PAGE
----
The one exception to this idea, of course, is if you must plant your garden somewhere else to get sunlight. The effort will all be in vain without proper light, so select that as a priority first. If you can get quality daylight hours and keep your garden in view, the spot is ideal.
2. Plant for Your Zone
Most people know the general concept of planting for their region—you’re not going to plant cacti outdoors in Michigan, and some northern pines won’t survive in Miami. However, there is more nuance to planting than pines and palms.
At least take a glance at any potential plants, fruit, or vegetables you’re thinking of planting and check if they are suitable for your area. If you don’t know which planting zone you’re in, check the USDA zone map and look for flowers or veggies that will thrive in your area.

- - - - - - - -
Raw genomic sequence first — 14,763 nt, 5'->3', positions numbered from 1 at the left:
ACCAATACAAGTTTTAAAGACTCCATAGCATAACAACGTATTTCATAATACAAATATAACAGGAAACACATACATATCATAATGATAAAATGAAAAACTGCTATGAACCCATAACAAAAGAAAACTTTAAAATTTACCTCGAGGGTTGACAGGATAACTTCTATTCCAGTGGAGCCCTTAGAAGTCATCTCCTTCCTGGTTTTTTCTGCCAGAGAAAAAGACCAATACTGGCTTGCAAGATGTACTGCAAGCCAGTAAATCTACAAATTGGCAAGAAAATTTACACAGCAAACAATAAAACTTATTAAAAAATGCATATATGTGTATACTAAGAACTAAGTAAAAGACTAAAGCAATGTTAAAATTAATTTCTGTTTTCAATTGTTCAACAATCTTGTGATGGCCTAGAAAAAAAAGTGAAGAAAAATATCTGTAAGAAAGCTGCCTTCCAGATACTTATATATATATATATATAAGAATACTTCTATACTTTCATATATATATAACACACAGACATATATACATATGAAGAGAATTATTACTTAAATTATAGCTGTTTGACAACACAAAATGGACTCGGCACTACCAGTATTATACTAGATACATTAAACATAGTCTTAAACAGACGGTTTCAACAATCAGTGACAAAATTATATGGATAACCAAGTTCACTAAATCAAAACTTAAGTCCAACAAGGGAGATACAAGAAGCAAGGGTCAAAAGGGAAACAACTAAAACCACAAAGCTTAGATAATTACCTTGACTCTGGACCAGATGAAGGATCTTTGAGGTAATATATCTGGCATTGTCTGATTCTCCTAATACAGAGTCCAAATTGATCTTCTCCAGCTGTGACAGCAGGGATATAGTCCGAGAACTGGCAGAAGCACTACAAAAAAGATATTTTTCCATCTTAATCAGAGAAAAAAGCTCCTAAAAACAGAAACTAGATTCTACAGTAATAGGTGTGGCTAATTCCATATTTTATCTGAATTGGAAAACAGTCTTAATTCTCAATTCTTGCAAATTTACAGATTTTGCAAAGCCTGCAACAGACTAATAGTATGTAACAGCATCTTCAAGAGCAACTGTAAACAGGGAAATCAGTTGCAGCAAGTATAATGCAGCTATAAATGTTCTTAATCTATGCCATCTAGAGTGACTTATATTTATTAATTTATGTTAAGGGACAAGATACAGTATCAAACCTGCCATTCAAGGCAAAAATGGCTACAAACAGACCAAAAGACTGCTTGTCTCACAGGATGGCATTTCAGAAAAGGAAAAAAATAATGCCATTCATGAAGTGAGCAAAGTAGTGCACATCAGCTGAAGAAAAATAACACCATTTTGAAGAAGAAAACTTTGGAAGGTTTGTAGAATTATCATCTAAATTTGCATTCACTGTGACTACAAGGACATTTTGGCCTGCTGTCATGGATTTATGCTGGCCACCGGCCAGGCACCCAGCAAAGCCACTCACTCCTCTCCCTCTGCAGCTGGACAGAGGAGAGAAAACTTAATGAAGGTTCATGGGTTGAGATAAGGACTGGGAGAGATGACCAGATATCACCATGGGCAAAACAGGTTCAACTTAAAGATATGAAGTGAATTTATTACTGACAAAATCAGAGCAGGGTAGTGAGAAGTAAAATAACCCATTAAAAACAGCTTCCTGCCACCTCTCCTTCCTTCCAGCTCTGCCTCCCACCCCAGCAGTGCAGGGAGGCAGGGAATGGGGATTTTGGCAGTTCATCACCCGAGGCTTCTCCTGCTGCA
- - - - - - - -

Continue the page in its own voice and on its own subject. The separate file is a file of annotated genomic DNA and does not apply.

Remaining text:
You might be able to eke out some vegetables that are not best for your growing zone, but those that are ideal for your region and weather patterns will produce the most significant harvest and survive your cold winters, scorching summers, or temperate climate best. Keep an eye on zones, as they are changing a bit and getting more accurate.
You also need to know the frost dates for where you live. Planting too early, before the last frost in spring, can quickly kill any new plants you spend money on and try to grow from seeds.
Conversely, waiting too long to pick fruits and vegetables at the end of the season can have the same effect on potential harvests. If you have produce sitting out in frigid weather, you could lose all those gardening efforts.
3. Water and Weed
It should go without saying that you need to water and weed your garden, but you might not realize how often you need to water. In dry weather, you may need to water specific plants everyday or every other day.